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The Significance of the Have-Nots

The Significance of the Have-Nots
Pigeons roam around Piazza Duomo square after the government decree to close cinemas and schools. Guglielmo Mangiapane / Reuters

It is no surprise to those that live on the Mediterranean that often policy that is made in Brussels, Berlin, and Paris foresee little impact on the borders of the EU. When many decision are made in the centre of Western Europe, often it is Italy, Spain, Greece and Portugal that have to manage the outcome. What has made many of these issues contentious is that while the policy and funds may come from Brussels, actual physical help is more often than not denied. Since before 2007’s migrant crossings, it has always been the border patrols and national Navys that have to manage a problem that is sometimes exacerbated from another country’s actions. With reduced help, the response by national governments to EU policy places the enforcement officers as well as migrants themselves at greater risk.

The significance of Milan and the region of Lombardy is the economic centre of not only Italy and its northern region, but is a key hub between Vienna, the Swiss centres of Zurich and Geneva as well as Southern France, most notably Marseilles, Nice and Lyon. When the virus hit Milan and Lombardy, it amputated much of the economic, cultural and political strength of Europe itself. What many in Italy must be asking is what help could the EU and NATO have provided to address the outbreak sooner, and why was there not more physical help given to Milan and the region when it was apparent that it would be overwhelmed by the pandemic?

Italians are likely to question their place in the EU after the pandemic subsides, considering in great detail the actions by central governments on regions that become increasingly apparent in times of crisis. The region of Alberta in Canada, while ignored almost wholly by the Federal Government and the financial centre in Toronto, has been put under a government created recession over the last few years. With policy designed to halt and disrupt the production of oil and gas from Canada, competitors like Saudi Arabia, Russia, Venezuela, Nigeria and Iran have increasingly entered the world market and have placed local politics at the forefront of the global energy industry. With the ignored economic turmoil in Alberta came permanent job loss, a loss in local revenue and unfortunately suicides. With COVID-19 ravaging Alberta, Canada and the rest of the world, it is likely the case that we are all becoming Alberta , albeit with the support of our community and central governments, a luxury Albertans have not had for years.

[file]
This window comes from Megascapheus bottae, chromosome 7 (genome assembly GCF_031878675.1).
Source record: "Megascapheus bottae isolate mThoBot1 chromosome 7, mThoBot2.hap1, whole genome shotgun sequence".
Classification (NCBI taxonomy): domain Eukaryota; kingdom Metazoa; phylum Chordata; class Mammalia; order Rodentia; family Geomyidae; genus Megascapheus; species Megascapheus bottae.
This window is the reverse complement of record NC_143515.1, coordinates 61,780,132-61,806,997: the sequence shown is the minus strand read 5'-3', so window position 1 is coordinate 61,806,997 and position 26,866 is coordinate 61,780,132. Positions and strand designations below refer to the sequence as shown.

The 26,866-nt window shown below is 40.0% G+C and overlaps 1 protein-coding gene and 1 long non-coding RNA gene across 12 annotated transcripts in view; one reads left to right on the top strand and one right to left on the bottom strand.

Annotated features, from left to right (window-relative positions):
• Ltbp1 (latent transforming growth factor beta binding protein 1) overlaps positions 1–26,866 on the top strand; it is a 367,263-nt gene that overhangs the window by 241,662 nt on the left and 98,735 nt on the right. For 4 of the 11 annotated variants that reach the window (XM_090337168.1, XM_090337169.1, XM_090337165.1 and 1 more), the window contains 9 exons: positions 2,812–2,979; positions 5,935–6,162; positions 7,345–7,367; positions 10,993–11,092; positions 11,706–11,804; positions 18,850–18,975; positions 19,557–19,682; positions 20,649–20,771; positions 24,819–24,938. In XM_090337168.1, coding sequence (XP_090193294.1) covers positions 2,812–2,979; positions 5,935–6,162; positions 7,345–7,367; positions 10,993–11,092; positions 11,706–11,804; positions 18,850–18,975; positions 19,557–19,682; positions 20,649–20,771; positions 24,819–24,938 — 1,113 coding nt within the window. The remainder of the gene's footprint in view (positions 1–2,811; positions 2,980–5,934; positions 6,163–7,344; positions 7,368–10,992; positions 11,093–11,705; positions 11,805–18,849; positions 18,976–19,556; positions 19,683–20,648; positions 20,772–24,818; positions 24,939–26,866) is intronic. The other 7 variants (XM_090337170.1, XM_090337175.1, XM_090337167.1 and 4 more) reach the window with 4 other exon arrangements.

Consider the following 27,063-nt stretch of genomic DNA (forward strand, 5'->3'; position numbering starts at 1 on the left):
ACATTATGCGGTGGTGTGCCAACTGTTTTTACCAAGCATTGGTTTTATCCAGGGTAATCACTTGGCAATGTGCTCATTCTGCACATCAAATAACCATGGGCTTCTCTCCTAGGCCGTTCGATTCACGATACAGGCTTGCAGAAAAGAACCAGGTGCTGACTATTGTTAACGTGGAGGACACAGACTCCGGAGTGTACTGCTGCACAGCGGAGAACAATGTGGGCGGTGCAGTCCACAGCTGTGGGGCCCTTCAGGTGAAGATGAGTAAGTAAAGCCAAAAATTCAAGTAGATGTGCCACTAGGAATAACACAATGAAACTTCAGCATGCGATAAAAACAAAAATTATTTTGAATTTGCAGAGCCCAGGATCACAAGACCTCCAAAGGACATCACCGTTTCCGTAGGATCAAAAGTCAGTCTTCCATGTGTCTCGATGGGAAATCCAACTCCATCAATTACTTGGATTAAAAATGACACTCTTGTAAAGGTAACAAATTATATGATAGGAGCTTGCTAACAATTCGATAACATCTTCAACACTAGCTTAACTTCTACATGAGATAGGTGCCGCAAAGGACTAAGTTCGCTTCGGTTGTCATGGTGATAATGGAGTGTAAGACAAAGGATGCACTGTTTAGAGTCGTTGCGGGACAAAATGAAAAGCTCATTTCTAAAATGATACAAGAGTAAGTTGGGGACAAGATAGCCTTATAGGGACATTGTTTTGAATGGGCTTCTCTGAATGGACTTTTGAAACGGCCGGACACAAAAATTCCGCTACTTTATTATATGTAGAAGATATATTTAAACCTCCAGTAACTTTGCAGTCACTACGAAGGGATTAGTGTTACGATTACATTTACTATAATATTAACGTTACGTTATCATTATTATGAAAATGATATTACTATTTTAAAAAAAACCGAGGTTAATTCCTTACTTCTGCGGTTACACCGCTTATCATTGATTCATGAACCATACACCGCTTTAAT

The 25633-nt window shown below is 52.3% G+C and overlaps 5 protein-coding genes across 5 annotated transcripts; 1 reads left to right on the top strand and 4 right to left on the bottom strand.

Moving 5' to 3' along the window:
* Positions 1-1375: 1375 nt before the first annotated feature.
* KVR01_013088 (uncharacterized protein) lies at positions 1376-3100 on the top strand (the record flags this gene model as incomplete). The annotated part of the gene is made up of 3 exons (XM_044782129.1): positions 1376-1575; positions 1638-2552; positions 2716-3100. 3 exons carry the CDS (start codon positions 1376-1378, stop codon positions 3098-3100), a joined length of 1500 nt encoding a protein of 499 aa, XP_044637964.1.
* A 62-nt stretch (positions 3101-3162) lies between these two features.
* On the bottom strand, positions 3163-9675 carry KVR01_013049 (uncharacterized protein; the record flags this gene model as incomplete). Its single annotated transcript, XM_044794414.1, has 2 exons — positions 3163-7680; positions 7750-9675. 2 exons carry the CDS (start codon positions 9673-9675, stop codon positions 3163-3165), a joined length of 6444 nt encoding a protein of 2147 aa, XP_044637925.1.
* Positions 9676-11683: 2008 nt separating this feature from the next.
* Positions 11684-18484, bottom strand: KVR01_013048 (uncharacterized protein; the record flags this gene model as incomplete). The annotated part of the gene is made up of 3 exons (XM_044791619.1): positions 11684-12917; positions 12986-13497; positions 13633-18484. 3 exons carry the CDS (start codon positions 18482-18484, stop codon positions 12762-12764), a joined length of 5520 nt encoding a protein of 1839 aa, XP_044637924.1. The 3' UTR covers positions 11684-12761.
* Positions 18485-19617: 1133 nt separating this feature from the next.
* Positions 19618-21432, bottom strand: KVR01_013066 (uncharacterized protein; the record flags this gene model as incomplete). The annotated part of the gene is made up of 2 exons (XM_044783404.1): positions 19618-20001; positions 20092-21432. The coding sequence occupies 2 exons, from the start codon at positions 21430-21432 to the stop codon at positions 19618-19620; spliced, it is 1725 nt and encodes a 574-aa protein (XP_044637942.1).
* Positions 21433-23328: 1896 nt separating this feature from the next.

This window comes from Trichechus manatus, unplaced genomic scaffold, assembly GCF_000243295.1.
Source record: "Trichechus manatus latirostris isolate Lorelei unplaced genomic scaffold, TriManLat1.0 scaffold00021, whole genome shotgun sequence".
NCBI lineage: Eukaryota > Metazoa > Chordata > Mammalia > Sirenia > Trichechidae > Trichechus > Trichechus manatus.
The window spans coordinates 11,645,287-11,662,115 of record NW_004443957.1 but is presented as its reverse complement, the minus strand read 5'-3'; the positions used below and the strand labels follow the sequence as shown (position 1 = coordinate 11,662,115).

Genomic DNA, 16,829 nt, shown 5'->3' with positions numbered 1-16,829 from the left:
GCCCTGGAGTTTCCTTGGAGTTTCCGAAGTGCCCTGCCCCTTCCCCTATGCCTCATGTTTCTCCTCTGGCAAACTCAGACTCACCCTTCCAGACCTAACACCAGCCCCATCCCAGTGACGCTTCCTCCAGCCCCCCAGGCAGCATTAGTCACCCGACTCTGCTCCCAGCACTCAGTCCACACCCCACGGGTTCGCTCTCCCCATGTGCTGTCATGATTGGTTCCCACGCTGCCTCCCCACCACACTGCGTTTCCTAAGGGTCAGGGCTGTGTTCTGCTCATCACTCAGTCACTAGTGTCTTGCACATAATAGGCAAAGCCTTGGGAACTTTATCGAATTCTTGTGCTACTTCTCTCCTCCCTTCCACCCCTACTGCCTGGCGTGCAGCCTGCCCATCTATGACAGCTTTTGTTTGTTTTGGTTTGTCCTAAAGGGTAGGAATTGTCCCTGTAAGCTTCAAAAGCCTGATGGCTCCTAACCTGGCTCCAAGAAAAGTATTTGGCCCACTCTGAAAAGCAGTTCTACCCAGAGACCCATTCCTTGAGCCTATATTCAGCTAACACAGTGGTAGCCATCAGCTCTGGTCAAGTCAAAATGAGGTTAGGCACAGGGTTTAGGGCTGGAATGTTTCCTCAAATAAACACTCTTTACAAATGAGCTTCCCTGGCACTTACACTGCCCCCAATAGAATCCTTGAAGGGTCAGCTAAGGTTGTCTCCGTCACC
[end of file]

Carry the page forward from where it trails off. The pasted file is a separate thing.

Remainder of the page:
With the pandemic still intensely punishing Northern Italy and having spread in equal fashion to Spain and the rest of Europe, it might be too late for resources from one region to be dedicated to another at this point. Whatever can be done, should be done however as this virus will be conquered by the communities we live in, not the governments at the top. Governments should not get in the way of communities trying to help themselves, and in Canada after giving away 16 tonnes of their emergency PPE stock in February, it seems that this might be the case. In an absurd and insulting move, the Prime Minister of Canada has decided to pick April 1st to give all Federal politicians a raise in pay. He also added a tax that discourages the largest national employers, small and medium sized businesses, from hiring in the middle of a guaranteed recession and likely depression in some regions, namely Alberta. With Canada still taking in flights from hot spot countries and having what is surely the most lax health screening measures globally at its international airports, even as late as April 2020, it might be the case that the lessons ignored from Milan will punish Canada as much as it has Italy, Spain and the Europe.

 

Author

Richard Basas

Richard Basas, a Canadian Masters Level Law student educated in Spain, England, and Canada (U of London MA 2003 LL.M., 2007), has worked researching for CSIS and as a Reporter for the Latin America Advisor. He went on to study his MA in Latin American Political Economy in London with the University of London and LSE. Subsequently, Rich followed his career into Law focusing mostly on International Commerce and EU-Americas issues. He has worked for many commercial and legal organisations as well as within the Refugee Protection Community in Toronto, Canada, representing detained non-status indivduals residing in Canada. Rich will go on to study his PhD in International Law.

Areas of Focus:
Law; Economics and Commerce; Americas; Europe; Refugees; Immigration

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